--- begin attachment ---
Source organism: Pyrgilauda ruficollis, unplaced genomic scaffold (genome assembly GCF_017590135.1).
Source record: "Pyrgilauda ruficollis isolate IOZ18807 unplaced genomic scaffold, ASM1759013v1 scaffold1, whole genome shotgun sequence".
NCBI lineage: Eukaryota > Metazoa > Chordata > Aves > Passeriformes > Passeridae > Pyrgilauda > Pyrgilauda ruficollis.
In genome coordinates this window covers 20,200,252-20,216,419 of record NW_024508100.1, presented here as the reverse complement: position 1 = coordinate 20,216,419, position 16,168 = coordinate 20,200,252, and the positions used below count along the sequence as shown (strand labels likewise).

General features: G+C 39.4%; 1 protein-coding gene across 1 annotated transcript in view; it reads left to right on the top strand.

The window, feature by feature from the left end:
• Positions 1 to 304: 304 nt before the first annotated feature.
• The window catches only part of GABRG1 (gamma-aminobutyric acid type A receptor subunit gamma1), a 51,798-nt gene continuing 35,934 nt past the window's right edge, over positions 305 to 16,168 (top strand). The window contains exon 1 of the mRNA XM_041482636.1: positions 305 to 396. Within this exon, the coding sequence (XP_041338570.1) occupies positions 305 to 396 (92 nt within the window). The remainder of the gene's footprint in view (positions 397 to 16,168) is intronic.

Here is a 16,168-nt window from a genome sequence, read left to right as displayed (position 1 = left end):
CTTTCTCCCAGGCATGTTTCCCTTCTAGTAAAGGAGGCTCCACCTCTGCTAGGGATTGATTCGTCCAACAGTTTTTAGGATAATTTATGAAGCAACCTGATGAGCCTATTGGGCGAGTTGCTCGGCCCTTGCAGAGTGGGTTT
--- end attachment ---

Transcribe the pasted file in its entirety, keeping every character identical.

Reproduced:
Source organism: Pyrgilauda ruficollis, unplaced genomic scaffold (genome assembly GCF_017590135.1).
Source record: "Pyrgilauda ruficollis isolate IOZ18807 unplaced genomic scaffold, ASM1759013v1 scaffold1, whole genome shotgun sequence".
NCBI lineage: Eukaryota > Metazoa > Chordata > Aves > Passeriformes > Passeridae > Pyrgilauda > Pyrgilauda ruficollis.
In genome coordinates this window covers 20,200,252-20,216,419 of record NW_024508100.1, presented here as the reverse complement: position 1 = coordinate 20,216,419, position 16,168 = coordinate 20,200,252, and the positions used below count along the sequence as shown (strand labels likewise).

General features: G+C 39.4%; 1 protein-coding gene across 1 annotated transcript in view; it reads left to right on the top strand.

The window, feature by feature from the left end:
• Positions 1 to 304: 304 nt before the first annotated feature.
• The window catches only part of GABRG1 (gamma-aminobutyric acid type A receptor subunit gamma1), a 51,798-nt gene continuing 35,934 nt past the window's right edge, over positions 305 to 16,168 (top strand). The window contains exon 1 of the mRNA XM_041482636.1: positions 305 to 396. Within this exon, the coding sequence (XP_041338570.1) occupies positions 305 to 396 (92 nt within the window). The remainder of the gene's footprint in view (positions 397 to 16,168) is intronic.

Here is a 16,168-nt window from a genome sequence, read left to right as displayed (position 1 = left end):
CTTTCTCCCAGGCATGTTTCCCTTCTAGTAAAGGAGGCTCCACCTCTGCTAGGGATTGATTCGTCCAACAGTTTTTAGGATAATTTATGAAGCAACCTGATGAGCCTATTGGGCGAGTTGCTCGGCCCTTGCAGAGTGGGTTT